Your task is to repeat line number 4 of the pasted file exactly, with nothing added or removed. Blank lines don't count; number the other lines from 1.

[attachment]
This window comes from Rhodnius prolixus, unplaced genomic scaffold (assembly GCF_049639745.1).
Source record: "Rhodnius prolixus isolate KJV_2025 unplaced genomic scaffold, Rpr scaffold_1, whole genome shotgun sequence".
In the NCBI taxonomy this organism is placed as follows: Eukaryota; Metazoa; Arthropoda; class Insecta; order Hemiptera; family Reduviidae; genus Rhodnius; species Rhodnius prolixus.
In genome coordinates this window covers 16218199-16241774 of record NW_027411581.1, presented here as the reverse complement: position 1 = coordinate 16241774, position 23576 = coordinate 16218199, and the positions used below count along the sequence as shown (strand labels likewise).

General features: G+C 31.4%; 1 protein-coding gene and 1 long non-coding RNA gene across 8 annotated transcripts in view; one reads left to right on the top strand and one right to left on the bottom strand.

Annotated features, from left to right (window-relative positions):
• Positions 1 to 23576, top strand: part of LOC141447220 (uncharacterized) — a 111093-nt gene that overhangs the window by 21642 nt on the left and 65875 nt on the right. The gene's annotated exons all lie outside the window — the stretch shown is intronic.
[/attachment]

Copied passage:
In genome coordinates this window covers 16218199-16241774 of record NW_027411581.1, presented here as the reverse complement: position 1 = coordinate 16241774, position 23576 = coordinate 16218199, and the positions used below count along the sequence as shown (strand labels likewise).